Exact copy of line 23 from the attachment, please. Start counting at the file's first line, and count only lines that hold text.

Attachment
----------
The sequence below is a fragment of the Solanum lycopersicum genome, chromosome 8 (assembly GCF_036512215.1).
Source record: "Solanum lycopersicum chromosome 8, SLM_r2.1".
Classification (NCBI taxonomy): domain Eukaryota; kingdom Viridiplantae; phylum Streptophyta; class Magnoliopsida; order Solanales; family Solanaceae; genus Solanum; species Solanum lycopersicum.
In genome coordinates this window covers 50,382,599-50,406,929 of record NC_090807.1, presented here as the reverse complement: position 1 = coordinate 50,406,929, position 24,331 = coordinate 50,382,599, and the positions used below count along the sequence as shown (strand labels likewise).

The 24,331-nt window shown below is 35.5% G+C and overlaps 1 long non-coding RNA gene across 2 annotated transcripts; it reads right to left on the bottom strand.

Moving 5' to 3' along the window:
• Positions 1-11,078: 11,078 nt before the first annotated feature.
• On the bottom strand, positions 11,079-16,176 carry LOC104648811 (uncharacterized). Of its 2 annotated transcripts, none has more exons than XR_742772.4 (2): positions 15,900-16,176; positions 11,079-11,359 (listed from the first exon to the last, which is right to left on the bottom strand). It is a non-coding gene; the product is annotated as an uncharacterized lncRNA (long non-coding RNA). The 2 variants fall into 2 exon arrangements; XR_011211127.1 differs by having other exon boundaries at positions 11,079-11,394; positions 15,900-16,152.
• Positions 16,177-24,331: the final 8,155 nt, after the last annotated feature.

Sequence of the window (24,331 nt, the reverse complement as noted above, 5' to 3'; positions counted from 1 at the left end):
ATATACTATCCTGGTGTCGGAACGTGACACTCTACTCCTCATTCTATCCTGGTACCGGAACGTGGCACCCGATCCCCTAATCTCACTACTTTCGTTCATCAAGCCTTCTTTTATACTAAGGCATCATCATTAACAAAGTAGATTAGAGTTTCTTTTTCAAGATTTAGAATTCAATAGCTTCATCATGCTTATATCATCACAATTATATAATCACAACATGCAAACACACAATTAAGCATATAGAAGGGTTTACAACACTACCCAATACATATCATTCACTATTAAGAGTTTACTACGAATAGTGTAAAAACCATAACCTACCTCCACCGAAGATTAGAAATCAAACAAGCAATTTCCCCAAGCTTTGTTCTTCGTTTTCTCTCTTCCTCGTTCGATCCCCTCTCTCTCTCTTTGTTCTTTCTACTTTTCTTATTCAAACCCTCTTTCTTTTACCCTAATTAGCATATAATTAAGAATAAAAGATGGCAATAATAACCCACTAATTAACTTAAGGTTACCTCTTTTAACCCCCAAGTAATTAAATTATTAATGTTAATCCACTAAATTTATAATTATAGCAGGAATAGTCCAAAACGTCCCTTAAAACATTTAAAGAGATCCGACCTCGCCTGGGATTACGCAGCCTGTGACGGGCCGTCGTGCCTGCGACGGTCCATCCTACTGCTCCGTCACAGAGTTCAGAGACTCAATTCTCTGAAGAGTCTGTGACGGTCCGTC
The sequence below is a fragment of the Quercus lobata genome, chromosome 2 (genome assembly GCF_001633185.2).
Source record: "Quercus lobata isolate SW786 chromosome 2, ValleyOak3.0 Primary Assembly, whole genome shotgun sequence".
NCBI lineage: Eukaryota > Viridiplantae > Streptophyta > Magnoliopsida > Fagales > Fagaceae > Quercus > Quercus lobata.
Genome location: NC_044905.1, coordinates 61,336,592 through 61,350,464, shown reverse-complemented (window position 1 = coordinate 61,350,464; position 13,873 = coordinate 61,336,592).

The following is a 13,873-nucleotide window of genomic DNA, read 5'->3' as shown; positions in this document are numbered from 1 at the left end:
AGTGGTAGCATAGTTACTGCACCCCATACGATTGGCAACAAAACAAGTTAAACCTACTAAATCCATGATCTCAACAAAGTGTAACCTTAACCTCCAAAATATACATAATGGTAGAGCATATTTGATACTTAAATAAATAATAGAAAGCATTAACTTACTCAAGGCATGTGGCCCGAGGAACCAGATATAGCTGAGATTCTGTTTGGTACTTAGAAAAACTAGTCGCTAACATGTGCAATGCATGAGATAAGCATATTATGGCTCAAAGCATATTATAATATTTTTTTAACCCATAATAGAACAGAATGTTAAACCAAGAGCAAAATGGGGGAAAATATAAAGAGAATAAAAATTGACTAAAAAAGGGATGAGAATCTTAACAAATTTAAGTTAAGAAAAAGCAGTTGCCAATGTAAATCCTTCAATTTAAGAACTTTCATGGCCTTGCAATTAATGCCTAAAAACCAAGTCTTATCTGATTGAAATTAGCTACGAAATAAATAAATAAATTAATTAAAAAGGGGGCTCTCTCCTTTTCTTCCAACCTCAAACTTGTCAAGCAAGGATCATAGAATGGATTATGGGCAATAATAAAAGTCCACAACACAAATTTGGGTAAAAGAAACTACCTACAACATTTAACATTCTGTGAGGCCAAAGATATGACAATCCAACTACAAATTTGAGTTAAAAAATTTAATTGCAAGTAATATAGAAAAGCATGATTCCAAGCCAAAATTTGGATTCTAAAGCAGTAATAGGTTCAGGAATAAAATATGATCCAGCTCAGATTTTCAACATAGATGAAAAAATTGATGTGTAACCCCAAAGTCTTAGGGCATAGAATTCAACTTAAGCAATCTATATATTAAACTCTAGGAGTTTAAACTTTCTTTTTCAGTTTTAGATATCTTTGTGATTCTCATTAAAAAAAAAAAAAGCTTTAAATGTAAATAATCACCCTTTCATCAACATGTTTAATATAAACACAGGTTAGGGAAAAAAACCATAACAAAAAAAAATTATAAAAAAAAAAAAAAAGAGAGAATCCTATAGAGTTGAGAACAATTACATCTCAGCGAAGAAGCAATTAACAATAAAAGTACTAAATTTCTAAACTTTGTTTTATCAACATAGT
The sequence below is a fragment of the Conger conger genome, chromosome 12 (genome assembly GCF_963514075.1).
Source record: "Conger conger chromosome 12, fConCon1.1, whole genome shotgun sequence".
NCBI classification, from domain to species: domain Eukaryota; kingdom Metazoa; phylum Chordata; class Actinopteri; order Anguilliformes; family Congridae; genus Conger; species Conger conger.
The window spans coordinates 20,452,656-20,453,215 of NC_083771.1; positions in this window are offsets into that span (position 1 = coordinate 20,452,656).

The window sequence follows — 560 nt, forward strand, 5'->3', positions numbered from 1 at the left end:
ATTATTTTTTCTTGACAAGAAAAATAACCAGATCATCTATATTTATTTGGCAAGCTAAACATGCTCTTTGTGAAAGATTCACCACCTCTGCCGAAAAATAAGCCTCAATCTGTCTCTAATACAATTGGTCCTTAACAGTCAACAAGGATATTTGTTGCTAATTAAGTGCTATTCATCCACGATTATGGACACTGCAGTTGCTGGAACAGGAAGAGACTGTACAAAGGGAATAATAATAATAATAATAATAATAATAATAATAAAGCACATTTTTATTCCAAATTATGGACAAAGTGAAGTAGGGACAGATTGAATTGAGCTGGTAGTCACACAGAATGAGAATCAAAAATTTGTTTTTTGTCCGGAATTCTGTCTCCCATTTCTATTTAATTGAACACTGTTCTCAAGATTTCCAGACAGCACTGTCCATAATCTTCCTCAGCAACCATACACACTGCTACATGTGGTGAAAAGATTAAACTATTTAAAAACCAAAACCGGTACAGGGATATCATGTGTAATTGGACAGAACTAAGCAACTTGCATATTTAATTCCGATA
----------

ATTATTTTTTCTTGACAAGAAAAATAACCAGATCATCTATATTTATTTGGCAAGCTAAACATGCTCTTTGTGAAAGATTCACCACCTCTGCCGAAAAATAAGCCTCAATCTGTCTCTAATACAATTGGTCCTTAACAGTCAACAAGGATATTTGTTGCTAATTAAGTGCTATTCATCCACGATTATGGACACTGCAGTTGCTGGAACAGGAAGAGACTGTACAAAGGGAATAATAATAATAATAATAATAATAATAATAATAAAGCACATTTTTATTCCAAATTATGGACAAAGTGAAGTAGGGACAGATTGAATTGAGCTGGTAGTCACACAGAATGAGAATCAAAAATTTGTTTTTTGTCCGGAATTCTGTCTCCCATTTCTATTTAATTGAACACTGTTCTCAAGATTTCCAGACAGCACTGTCCATAATCTTCCTCAGCAACCATACACACTGCTACATGTGGTGAAAAGATTAAACTATTTAAAAACCAAAACCGGTACAGGGATATCATGTGTAATTGGACAGAACTAAGCAACTTGCATATTTAATTCCGATA